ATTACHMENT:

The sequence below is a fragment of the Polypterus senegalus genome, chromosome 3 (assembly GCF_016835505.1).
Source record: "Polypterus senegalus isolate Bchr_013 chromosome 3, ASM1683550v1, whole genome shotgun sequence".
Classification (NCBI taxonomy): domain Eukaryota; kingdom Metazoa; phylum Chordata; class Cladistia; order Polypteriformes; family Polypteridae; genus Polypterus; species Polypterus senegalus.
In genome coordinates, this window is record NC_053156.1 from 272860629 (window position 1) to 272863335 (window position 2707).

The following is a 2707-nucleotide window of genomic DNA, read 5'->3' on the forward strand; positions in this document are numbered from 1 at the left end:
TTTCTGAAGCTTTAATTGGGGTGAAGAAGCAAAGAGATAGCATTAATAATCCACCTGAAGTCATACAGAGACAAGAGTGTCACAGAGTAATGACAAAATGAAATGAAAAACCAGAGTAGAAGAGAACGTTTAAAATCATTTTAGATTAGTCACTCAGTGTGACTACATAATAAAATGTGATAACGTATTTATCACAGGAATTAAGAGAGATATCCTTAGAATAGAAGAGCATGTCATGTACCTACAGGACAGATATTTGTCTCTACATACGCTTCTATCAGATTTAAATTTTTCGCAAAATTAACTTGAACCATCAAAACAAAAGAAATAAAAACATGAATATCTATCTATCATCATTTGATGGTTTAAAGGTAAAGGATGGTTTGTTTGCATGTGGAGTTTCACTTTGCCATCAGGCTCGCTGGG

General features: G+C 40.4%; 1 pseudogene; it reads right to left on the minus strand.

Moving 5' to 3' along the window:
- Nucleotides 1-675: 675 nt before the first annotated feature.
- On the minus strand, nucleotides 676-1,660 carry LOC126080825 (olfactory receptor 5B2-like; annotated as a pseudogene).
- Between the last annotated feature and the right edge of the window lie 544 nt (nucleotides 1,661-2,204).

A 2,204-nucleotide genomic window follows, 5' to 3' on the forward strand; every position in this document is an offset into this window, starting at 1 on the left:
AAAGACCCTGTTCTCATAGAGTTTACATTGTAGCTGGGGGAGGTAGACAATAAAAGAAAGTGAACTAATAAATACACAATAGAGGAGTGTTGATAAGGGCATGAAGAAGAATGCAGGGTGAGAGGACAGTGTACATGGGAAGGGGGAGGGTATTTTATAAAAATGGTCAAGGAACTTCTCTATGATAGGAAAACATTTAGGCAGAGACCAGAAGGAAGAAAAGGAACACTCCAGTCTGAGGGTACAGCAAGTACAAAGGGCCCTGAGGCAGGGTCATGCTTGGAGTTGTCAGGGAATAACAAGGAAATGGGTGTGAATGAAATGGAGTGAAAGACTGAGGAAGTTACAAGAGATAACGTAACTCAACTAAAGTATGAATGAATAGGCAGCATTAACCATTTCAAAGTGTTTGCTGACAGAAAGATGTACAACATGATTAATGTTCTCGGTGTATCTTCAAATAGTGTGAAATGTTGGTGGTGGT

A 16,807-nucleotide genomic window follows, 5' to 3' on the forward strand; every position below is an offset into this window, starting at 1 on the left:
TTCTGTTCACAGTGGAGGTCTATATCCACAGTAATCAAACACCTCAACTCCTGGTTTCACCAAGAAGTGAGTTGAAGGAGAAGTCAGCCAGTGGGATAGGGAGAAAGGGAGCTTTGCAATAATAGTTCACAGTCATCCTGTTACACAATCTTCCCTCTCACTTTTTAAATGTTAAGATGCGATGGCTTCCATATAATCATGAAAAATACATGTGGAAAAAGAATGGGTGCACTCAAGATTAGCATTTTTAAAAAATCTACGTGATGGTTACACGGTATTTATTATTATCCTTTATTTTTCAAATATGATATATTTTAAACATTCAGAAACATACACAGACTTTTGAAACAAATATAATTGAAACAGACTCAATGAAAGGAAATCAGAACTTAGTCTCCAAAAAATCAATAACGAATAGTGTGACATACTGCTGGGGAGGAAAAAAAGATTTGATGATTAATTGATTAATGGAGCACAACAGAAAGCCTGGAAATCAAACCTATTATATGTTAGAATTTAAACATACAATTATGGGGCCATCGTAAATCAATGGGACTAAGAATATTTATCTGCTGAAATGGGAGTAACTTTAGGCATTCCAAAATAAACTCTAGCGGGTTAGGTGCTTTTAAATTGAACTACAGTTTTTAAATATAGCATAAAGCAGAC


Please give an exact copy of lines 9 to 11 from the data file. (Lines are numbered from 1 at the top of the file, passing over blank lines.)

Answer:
- Nucleotides 1-675: 675 nt before the first annotated feature.
- On the minus strand, nucleotides 676-1,660 carry LOC126080825 (olfactory receptor 5B2-like; annotated as a pseudogene).
- Between the last annotated feature and the right edge of the window lie 544 nt (nucleotides 1,661-2,204).